Sunday, February 5, 2017

Live blog from Lit Conference 2017

Good morning!

This morning I am presenting to groups of wonderful middle schoolers who have an interest in writing, specifically, those who want to start blogging.

Here are some of their thoughts:

Session 1:
-The Superbowl-E.E.
-To inform people L.H.
-To motivate/inspire people S.B.
- Mermaid Blog B.D
-To create crafts and Theories for your favorite fandom K.O.
- to collab with friends and write. - L. W.

Published Sunday, February 5, written during the 19th Annual Lit Conference at Hickman School on Friday, February 3.

Thursday, February 2, 2017

Feedback on Pacing Guides sought

I am in the process of conducting some independent information gathering regarding pacing guides. It comes up as a topic of discussion with other educators from time-to-time. I find it fascinating and I am interested in different perspectives on them. Please take a few moments to complete this form, and please consider sharing it with others as well.

Thank you!

A message from an educator

I am an educator.

I am the daughter of educators.

I am the granddaughter of educators.

I am the niece of educators.

I am an educator.

To become an educator, I had to leave the journalism field. I had to go back to college. I took my BA and I expanded on it. I worked as an adult educator first. I was proud of my work. I taught adult students ESL (English as a Second Language) and Citizenship. I had students from Latin American countries, but also from India. I celebrated as students met with success in achieving their goals of becoming citizens of this great nation. Some celebrated smaller victories of developing their English Language skills.

I am an educator.

As I worked both as an adult school teacher and in an SDC (Special Day Class), I took exams and started additional coursework to become a fully credentialed educator.

Educators are special, unique people.

Whatever your political beliefs may be, I ask you to set them aside, if only for a moment. Whatever side of "the aisle" upon which you may fall, if you say that the education system is the worst part of the United States, I will feel hurt. I will take it personally. Then I will tell you why I disagree.

I love what I do. I love, deeply, the students with whom I am graced the privilege to work with and I am thankful for each and every day I have to work with them. I find inspiration in my parents, grandparents, and other family members who have worked as educators. I also find inspiration in the educators who were charged with my own education. I find inspiration from fellow educators. I find inspiration from my students, as well.

I take a few days a year and I go out and learn more. Sometimes, I share what I do that works, too, in hopes of inspiring other educators.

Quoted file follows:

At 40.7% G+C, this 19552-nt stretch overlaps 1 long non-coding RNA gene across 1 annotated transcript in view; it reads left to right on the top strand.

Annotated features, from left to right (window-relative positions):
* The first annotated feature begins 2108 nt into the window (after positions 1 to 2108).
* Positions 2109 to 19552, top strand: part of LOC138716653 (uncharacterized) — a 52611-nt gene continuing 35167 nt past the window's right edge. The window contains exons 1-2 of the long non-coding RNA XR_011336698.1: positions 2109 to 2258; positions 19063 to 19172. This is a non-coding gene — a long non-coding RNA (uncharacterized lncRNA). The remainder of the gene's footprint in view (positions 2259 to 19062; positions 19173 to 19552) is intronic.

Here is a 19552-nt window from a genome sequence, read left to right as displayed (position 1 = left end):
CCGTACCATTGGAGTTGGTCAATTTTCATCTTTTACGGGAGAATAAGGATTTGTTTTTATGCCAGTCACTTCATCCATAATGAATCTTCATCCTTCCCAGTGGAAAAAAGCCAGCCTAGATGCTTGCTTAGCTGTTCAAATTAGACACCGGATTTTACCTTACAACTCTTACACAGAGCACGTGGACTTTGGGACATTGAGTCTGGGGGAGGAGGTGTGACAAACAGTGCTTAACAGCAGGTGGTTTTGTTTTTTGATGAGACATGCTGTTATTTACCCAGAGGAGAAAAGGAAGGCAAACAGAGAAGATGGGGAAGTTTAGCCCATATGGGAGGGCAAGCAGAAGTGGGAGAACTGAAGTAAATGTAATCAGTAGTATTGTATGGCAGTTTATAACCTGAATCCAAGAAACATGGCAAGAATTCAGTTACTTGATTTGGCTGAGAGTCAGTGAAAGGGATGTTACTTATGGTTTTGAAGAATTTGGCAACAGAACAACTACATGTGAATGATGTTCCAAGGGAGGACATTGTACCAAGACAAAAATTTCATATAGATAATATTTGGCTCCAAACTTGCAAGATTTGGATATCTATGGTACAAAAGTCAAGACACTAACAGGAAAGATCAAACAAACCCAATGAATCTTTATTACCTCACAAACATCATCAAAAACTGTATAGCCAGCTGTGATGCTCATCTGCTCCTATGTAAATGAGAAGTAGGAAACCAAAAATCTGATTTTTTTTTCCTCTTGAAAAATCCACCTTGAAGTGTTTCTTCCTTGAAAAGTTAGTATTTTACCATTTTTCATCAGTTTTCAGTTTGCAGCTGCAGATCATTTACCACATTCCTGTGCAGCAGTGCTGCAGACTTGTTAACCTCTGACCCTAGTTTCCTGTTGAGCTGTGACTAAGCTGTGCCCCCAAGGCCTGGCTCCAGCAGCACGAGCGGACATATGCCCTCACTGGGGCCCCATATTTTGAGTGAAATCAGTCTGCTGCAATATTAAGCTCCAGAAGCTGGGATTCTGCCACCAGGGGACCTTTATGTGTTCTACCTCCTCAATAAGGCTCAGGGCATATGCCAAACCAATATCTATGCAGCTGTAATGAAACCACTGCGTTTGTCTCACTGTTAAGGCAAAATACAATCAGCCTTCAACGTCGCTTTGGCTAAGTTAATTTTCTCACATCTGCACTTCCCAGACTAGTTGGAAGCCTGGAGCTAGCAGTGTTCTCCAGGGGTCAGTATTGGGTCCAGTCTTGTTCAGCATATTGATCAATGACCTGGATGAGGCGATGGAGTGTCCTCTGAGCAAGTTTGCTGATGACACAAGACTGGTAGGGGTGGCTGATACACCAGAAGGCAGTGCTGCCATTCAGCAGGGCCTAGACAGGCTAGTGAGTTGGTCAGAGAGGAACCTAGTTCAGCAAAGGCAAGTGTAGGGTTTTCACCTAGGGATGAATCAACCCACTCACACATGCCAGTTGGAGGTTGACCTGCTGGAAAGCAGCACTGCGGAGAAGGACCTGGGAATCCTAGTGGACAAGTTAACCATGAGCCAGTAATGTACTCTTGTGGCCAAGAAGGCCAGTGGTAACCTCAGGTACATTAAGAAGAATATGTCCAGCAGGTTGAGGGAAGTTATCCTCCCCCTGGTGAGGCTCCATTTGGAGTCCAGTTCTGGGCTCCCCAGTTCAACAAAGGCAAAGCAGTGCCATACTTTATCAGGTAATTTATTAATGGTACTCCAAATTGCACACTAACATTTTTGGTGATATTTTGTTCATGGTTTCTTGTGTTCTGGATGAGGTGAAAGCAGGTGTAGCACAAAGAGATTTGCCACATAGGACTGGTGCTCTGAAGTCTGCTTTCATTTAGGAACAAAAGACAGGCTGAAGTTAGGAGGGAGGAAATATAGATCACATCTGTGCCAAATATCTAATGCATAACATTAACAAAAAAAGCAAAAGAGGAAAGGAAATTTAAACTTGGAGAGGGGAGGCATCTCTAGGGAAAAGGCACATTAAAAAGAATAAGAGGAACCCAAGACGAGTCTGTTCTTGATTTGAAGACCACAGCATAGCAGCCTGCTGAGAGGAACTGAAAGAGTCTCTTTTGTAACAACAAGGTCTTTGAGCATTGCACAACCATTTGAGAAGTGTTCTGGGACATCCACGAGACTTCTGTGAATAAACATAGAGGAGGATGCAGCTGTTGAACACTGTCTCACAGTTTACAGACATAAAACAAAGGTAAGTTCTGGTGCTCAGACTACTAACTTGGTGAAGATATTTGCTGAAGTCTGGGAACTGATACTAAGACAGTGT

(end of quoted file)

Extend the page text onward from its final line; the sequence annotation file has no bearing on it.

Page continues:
To become an educator, we must complete coursework and student teach and develop ourselves as lifelong learners. We must commit to learning more. Always and forever.

An educator is a very special, committed person.

I am an educator.

We are imperfect human beings who strive to do our best to form the future, to educate the future, to guide the future We boldly go where others will not.

I strongly encourage everyone to always look for the best and see the most EduAwesome in all educators. We do not go into this field for any reason other than to educate the minds of our future.

With the amount of time and preparation we put into becoming who we are and developing what we do, the least we can ask is that those who lead us do the same, or similar.

I am an educator.

What do you hope for, look for, and seek in educators? I urge you to consider what is actually happening in classrooms and consider the learning that is enhanced by good educators. If you have concerns or questions about the "education system," please consider that you are likely concerned with non-educators creating policy for educators and students. We need to examine closely those who are and whether or not they should be creating policy. Educators can go into their classrooms and apply what they have learned, what they know works. Anyone who has not spent time in a classroom will certainly have difficulty defining what works and what is in the best interest of our students.

I am an educator. I am an educator who grew up assisting in my mom's classroom, who had table conversations about what worked and what didn't. I sat with an administrator at one end of the table and a teacher at the other, so discussions included more than one side to each argument. However, the bottom line was always about what worked best for students and why.

I am an educator. I stand with other educators.

I am an educator and I work with an amazing, diverse group of colleagues. We may differ in approaches here and there, but the bottom line is this: we are committed to our students. We are committed to our future.

We are educators. And we have done, are doing, and will do wonderful, beautiful things for our future generations. So, before you question the education system in the United States, please remember that you may know an educator who is doing their very best by your student. When you criticize education, you are criticizing educators who worked hard to become who they are and who work hard every single day.

We are educators.